Action that Affirms


Twice in my life (so far) I have been fired from jobs. On several occasions I have not been hired, or was denied promotion, for reasons I believed had to do with my gender and race. It wasn't until last year, 34 years into the journalism profession, that I reached my goal -- my own network TV show.

In 1960, the university admissions office told me I couldn't get in unless I improved my C-minus high school average to a B. I did. Later, when I flunked out of college, my father said if I went back I had to pay my own way. I did, my grades improved, and I graduated.

I have now succeeded in every category to which I aspired, not because someone took pity on me for earlier failings, but because I never gave up.

Some would say that because I am a white male, I had a reservoir of self-esteem. But affirmative action programs in hiring, college admission and promotion do not increase esteem. If anything, they lower esteem because such mandated programs say to the person on the receiving end, "You can't do it on your own, so the government will have to do it for you. In any case, you will never be required to be good enough to meet any standard."

As California Gov. Pete Wilson told me last week, "Affirmative action is a system of race and gender-based preferences, which means that jobs, public contracts and college admissions to a public university are granted not by virtue of individual merit, but instead on the basis of membership defined by race or gender. That's wrong and unconstitutional." Instead, Wilson believes in vigorously enforcing anti-discrimination laws already on the books and giving minorities the tools they need to meet standards of excellence.

The goal should not be equality of outcome, because not everyone has the same skills, drive or desire. The goal should be equality of opportunity to allow people to go as high as their talents and zeal allow them.

That's the only affirmative action program Murray Riese needed. Who was Murray Riese? He was a restaurateur, who died last week at age 73. Riese was born in Harlem. He dropped out of high school and, along with his brother, went to work in 1936, in the middle of the Depression, as a dishwasher. After four years, the brothers had saved $500 -- enough to put a down payment on a luncheonette. They parlayed this modest start into an empire that once consisted of more than 300 restaurants. Riese was affirmed by his actions. He believed that in America anything was possible if you put your mind to it.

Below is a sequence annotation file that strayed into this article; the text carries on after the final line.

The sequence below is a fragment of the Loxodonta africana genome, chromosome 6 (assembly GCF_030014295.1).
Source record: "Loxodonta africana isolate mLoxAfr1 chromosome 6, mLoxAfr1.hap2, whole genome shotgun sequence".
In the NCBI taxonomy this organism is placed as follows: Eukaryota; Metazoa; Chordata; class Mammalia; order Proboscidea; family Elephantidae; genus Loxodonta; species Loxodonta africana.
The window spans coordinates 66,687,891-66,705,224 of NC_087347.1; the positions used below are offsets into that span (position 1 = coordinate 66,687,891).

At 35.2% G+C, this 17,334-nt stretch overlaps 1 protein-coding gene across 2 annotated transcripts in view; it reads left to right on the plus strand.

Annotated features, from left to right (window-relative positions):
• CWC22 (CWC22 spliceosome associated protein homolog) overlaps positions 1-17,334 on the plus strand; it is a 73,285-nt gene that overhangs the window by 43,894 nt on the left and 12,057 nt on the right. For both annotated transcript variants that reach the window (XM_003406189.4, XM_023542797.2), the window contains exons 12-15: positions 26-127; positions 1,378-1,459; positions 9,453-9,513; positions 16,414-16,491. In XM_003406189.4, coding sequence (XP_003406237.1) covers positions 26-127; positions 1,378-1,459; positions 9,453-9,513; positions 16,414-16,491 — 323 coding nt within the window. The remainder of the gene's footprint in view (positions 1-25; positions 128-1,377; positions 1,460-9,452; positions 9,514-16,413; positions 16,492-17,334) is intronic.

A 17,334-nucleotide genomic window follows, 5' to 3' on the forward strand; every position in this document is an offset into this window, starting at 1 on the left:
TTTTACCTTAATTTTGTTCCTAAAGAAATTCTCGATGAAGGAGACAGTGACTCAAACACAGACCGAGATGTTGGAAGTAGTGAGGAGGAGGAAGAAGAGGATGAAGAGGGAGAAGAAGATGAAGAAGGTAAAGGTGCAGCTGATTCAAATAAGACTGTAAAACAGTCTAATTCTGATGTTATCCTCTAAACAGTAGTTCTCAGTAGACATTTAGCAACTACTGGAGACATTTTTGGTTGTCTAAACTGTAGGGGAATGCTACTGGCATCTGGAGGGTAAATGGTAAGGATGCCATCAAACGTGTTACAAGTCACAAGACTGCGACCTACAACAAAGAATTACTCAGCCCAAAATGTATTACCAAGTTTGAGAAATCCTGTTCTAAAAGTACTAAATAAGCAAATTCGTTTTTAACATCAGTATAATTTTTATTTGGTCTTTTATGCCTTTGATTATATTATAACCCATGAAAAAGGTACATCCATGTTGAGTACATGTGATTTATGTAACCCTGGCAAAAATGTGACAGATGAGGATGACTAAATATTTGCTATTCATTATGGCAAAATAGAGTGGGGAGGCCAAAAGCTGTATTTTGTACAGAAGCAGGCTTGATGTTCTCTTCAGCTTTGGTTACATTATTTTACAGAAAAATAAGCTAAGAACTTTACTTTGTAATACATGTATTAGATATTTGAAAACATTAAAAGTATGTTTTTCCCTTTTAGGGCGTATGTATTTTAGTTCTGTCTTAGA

Affirmative action forces companies to lower standards and creates resentment among those others who must live up to higher standards. Affirmative action promotes racism and sexism because those who don't benefit from government protection to get jobs, promotions and entrance into universities will always believe that those who do are inferior and will respond accordingly. How much better to give the disadvantaged the tools to become excellent. Unfortunately, the declining quality of our government schools increasingly produce people with poor intellectual and work skills.

On my desk is a saying by a man out of favor with most historians. President Calvin Coolidge proposed the kind of affirming action that should be impressed upon every American: "Nothing in the world can take the place of persistence. Talent will not; nothing is more common than unsuccessful men with talent. Genius will not; unrewarded genius is almost a proverb. Education will not; the world is full of educated derelicts. Persistence and Determination alone are omnipotent. The slogan 'Press On' has solved and always will solve the problems of the human race."

Holding to a standard of excellence and equipping people to try to meet it will produce a better nation. Lowering the standard, or having different rules for different people based on race or gender, is not fair to anyone, least of all the supposed "beneficiaries." The Constitution is about individual rights, not group rights. That principle is undermined by affirmative action.

Cal Thomas is a syndicated columnist.

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